Workin’ in a Salt Mine, Going Down, Down

On entering the salt mine we were handed a map and encouraged to don our coats. We entered a long damp tunnel that gently sloped down to the mine shaft. It was quite a bit colder than outside.  A huge cavern greeted us with the floor 13 stories below. We looked over the edge and saw tiny people then we noticed they were engaged in activities; ping pong, bowling, mini golf. Some perused items at the gift shop.

The tunnel leading to the mine shaft

We walked down the 13 flights of stairs to the ground floor. People and things appeared their normal sizes again. Alice in Wonderland would know the feeling. The lights were hung in such a way to give the great cavern an eerie, but almost psychedelic atmosphere. A Ferris wheel? Groovy.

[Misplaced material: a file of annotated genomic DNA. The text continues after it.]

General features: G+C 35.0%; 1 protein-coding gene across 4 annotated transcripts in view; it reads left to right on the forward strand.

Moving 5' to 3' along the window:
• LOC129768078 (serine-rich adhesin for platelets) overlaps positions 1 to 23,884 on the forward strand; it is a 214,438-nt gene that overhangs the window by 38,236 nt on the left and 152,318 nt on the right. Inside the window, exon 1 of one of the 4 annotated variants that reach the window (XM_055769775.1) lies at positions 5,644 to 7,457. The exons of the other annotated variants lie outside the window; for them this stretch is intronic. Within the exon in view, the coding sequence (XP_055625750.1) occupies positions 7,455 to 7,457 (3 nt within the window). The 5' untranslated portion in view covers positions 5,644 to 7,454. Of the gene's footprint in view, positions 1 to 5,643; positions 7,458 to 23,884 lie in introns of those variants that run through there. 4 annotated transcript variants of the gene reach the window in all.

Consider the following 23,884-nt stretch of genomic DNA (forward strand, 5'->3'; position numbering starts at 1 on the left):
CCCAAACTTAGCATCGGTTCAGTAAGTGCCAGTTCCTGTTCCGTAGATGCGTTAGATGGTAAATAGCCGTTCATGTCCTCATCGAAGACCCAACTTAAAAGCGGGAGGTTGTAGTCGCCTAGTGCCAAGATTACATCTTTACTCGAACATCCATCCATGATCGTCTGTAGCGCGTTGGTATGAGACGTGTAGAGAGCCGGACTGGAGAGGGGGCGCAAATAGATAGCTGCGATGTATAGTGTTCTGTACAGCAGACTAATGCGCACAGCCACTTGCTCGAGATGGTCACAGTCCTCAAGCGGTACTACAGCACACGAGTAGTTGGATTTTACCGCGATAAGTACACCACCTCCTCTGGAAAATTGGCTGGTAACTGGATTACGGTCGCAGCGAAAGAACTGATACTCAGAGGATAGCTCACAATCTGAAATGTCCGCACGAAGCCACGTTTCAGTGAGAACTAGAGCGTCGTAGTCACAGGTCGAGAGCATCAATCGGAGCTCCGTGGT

There was a large hole at the far end of the cavern. Peering into the hole revealed a lower level, another 10, or so, stories down. The floor of the lower cavern was submerged. A wooden bridge led from the unseen entrance below us out to a salt island covered in decking. At various places along the deck were open structures with places for people to sit and absorb the salt air. Odd fluorescent lights decorated and lit the structures. Trippy.

Boats waiting for rowers in the depths of the mine

We walked down the narrow stairs to the lake level. Rowboats phantasmically scudded around the lake. There were a lot of people, yet it was quiet. The hushed tones were like those in a library or place of worship. The people who sat there looked terribly bored. Some played crossword puzzles, others just stared off into the darkness. I wonder if they were sent there on doctor’s orders.